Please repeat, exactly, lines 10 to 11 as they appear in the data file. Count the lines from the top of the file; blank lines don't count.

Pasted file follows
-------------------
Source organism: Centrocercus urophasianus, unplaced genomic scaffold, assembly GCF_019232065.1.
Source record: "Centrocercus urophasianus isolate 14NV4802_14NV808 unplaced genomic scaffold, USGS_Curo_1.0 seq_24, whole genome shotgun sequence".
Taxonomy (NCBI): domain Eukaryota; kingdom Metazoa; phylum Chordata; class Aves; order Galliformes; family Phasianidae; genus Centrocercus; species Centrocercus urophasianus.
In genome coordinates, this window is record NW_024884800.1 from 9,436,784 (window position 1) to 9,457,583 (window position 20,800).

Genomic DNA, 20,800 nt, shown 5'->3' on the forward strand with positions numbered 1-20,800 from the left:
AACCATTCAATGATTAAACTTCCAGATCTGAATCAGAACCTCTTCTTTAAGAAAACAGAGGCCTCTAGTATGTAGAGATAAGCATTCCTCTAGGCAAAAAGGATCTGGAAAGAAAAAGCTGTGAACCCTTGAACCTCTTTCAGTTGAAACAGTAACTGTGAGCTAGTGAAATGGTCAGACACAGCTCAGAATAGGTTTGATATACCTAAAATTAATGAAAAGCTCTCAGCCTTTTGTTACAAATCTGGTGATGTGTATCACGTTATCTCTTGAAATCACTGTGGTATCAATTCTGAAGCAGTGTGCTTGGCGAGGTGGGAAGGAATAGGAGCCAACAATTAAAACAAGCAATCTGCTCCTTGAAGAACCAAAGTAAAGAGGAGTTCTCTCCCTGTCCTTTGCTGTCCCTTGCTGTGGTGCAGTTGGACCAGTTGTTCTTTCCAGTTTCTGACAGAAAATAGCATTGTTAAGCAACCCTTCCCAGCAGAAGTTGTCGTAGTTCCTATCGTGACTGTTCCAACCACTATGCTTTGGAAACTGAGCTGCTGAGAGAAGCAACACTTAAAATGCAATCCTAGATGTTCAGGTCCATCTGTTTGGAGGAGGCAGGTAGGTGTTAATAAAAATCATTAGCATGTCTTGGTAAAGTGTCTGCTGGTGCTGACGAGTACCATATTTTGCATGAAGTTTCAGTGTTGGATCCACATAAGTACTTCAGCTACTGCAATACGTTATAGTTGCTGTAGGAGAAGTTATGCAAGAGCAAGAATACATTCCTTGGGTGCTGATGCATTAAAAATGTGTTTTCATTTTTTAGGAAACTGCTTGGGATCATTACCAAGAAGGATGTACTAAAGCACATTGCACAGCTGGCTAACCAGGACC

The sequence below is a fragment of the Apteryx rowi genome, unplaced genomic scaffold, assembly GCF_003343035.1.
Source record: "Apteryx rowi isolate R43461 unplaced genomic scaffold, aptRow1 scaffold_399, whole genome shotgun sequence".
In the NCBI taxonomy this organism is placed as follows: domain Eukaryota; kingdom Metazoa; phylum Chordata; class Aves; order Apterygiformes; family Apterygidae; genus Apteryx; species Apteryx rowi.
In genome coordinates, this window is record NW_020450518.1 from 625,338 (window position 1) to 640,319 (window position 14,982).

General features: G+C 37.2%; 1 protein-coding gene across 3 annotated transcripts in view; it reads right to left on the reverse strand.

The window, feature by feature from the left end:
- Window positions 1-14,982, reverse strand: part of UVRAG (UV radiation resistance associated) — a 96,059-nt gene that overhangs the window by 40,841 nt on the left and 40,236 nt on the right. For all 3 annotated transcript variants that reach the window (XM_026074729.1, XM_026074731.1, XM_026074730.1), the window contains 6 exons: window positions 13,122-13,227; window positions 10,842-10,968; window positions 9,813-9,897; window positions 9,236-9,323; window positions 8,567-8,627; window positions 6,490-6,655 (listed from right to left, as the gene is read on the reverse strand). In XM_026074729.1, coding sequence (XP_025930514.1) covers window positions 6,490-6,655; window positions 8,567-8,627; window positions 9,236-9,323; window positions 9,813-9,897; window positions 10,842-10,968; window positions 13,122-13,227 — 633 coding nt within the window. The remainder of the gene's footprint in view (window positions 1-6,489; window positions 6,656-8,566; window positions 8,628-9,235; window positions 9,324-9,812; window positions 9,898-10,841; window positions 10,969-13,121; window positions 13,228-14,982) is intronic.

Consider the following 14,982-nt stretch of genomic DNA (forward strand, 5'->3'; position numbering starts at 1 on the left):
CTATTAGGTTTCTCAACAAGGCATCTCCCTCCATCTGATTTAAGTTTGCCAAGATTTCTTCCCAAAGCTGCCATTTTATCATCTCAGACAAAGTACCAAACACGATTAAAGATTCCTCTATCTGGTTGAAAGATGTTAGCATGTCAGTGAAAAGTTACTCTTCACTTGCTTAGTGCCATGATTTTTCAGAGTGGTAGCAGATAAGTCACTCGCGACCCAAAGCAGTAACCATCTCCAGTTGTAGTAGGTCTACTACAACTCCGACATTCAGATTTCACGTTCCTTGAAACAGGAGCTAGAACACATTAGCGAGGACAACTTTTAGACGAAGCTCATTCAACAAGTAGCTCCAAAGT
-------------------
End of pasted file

In genome coordinates, this window is record NW_020450518.1 from 625,338 (window position 1) to 640,319 (window position 14,982).

General features: G+C 37.2%; 1 protein-coding gene across 3 annotated transcripts in view; it reads right to left on the reverse strand.